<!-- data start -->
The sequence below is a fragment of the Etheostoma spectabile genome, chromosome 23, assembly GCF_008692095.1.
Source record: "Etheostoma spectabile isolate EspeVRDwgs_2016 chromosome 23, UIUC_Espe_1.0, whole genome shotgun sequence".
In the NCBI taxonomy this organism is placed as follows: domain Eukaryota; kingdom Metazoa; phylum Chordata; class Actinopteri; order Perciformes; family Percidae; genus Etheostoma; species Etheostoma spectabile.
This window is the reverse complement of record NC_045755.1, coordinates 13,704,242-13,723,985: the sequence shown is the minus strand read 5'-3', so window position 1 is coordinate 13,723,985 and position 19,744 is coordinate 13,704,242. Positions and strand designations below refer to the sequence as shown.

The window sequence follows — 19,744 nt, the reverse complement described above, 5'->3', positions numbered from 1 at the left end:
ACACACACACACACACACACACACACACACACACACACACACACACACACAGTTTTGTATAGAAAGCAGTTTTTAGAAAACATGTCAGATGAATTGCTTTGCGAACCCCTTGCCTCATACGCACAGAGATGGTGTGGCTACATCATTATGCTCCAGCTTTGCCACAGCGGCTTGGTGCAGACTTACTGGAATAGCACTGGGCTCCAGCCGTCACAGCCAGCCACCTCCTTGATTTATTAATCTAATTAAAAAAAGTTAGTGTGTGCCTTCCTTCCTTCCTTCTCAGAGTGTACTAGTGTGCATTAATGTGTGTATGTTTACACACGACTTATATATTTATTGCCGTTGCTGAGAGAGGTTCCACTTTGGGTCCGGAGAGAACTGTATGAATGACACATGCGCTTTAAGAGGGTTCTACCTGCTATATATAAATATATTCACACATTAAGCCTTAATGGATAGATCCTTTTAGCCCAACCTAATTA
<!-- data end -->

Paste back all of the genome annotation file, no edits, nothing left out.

The sequence below is a fragment of the Etheostoma spectabile genome, chromosome 23, assembly GCF_008692095.1.
Source record: "Etheostoma spectabile isolate EspeVRDwgs_2016 chromosome 23, UIUC_Espe_1.0, whole genome shotgun sequence".
In the NCBI taxonomy this organism is placed as follows: domain Eukaryota; kingdom Metazoa; phylum Chordata; class Actinopteri; order Perciformes; family Percidae; genus Etheostoma; species Etheostoma spectabile.
This window is the reverse complement of record NC_045755.1, coordinates 13,704,242-13,723,985: the sequence shown is the minus strand read 5'-3', so window position 1 is coordinate 13,723,985 and position 19,744 is coordinate 13,704,242. Positions and strand designations below refer to the sequence as shown.

The window sequence follows — 19,744 nt, the reverse complement described above, 5'->3', positions numbered from 1 at the left end:
ACACACACACACACACACACACACACACACACACACACACACACACACACAGTTTTGTATAGAAAGCAGTTTTTAGAAAACATGTCAGATGAATTGCTTTGCGAACCCCTTGCCTCATACGCACAGAGATGGTGTGGCTACATCATTATGCTCCAGCTTTGCCACAGCGGCTTGGTGCAGACTTACTGGAATAGCACTGGGCTCCAGCCGTCACAGCCAGCCACCTCCTTGATTTATTAATCTAATTAAAAAAAGTTAGTGTGTGCCTTCCTTCCTTCCTTCTCAGAGTGTACTAGTGTGCATTAATGTGTGTATGTTTACACACGACTTATATATTTATTGCCGTTGCTGAGAGAGGTTCCACTTTGGGTCCGGAGAGAACTGTATGAATGACACATGCGCTTTAAGAGGGTTCTACCTGCTATATATAAATATATTCACACATTAAGCCTTAATGGATAGATCCTTTTAGCCCAACCTAATTA